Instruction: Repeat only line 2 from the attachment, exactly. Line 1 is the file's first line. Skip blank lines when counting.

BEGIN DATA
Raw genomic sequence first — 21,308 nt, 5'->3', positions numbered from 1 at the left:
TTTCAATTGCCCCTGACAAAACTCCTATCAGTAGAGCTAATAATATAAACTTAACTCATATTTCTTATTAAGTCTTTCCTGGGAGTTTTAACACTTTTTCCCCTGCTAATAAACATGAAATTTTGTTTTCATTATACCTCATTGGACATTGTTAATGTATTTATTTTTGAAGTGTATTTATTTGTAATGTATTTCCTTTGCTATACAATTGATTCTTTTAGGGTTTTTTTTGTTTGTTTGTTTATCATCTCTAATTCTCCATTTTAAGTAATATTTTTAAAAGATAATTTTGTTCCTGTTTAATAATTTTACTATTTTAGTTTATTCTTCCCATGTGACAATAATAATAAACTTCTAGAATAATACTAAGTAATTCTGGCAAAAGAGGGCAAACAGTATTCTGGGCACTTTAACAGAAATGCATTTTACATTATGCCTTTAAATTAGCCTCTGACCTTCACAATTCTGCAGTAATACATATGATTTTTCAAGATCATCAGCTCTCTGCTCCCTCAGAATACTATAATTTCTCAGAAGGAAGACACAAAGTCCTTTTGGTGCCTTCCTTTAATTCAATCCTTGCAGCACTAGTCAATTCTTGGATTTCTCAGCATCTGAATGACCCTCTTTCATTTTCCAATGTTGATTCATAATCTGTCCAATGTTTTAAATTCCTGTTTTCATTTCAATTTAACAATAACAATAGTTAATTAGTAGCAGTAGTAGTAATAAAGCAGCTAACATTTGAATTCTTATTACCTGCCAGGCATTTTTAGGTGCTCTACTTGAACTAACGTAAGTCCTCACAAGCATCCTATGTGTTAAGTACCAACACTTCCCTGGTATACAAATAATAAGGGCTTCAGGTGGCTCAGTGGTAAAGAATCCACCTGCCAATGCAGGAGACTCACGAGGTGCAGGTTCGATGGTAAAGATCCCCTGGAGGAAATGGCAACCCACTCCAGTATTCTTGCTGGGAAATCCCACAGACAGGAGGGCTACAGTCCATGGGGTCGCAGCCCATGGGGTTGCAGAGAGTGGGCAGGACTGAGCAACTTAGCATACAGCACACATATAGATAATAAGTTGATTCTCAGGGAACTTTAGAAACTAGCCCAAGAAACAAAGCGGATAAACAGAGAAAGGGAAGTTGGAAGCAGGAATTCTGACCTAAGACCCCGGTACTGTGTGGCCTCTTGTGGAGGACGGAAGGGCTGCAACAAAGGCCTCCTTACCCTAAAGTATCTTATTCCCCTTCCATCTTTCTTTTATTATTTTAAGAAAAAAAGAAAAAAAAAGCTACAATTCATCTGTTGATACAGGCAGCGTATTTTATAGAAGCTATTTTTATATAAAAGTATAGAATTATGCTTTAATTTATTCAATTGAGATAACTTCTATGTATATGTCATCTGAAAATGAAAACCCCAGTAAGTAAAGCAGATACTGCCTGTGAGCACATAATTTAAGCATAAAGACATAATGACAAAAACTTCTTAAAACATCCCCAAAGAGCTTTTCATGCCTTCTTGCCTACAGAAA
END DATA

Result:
TTTCAATTGCCCCTGACAAAACTCCTATCAGTAGAGCTAATAATATAAACTTAACTCATATTTCTTATTAAGTCTTTCCTGGGAGTTTTAACACTTTTTCCCCTGCTAATAAACATGAAATTTTGTTTTCATTATACCTCATTGGACATTGTTAATGTATTTATTTTTGAAGTGTATTTATTTGTAATGTATTTCCTTTGCTATACAATTGATTCTTTTAGGGTTTTTTTTGTTTGTTTGTTTATCATCTCTAATTCTCCATTTTAAGTAATATTTTTAAAAGATAATTTTGTTCCTGTTTAATAATTTTACTATTTTAGTTTATTCTTCCCATGTGACAATAATAATAAACTTCTAGAATAATACTAAGTAATTCTGGCAAAAGAGGGCAAACAGTATTCTGGGCACTTTAACAGAAATGCATTTTACATTATGCCTTTAAATTAGCCTCTGACCTTCACAATTCTGCAGTAATACATATGATTTTTCAAGATCATCAGCTCTCTGCTCCCTCAGAATACTATAATTTCTCAGAAGGAAGACACAAAGTCCTTTTGGTGCCTTCCTTTAATTCAATCCTTGCAGCACTAGTCAATTCTTGGATTTCTCAGCATCTGAATGACCCTCTTTCATTTTCCAATGTTGATTCATAATCTGTCCAATGTTTTAAATTCCTGTTTTCATTTCAATTTAACAATAACAATAGTTAATTAGTAGCAGTAGTAGTAATAAAGCAGCTAACATTTGAATTCTTATTACCTGCCAGGCATTTTTAGGTGCTCTACTTGAACTAACGTAAGTCCTCACAAGCATCCTATGTGTTAAGTACCAACACTTCCCTGGTATACAAATAATAAGGGCTTCAGGTGGCTCAGTGGTAAAGAATCCACCTGCCAATGCAGGAGACTCACGAGGTGCAGGTTCGATGGTAAAGATCCCCTGGAGGAAATGGCAACCCACTCCAGTATTCTTGCTGGGAAATCCCACAGACAGGAGGGCTACAGTCCATGGGGTCGCAGCCCATGGGGTTGCAGAGAGTGGGCAGGACTGAGCAACTTAGCATACAGCACACATATAGATAATAAGTTGATTCTCAGGGAACTTTAGAAACTAGCCCAAGAAACAAAGCGGATAAACAGAGAAAGGGAAGTTGGAAGCAGGAATTCTGACCTAAGACCCCGGTACTGTGTGGCCTCTTGTGGAGGACGGAAGGGCTGCAACAAAGGCCTCCTTACCCTAAAGTATCTTATTCCCCTTCCATCTTTCTTTTATTATTTTAAGAAAAAAAGAAAAAAAAAGCTACAATTCATCTGTTGATACAGGCAGCGTATTTTATAGAAGCTATTTTTATATAAAAGTATAGAATTATGCTTTAATTTATTCAATTGAGATAACTTCTATGTATATGTCATCTGAAAATGAAAACCCCAGTAAGTAAAGCAGATACTGCCTGTGAGCACATAATTTAAGCATAAAGACATAATGACAAAAACTTCTTAAAACATCCCCAAAGAGCTTTTCATGCCTTCTTGCCTACAGAAA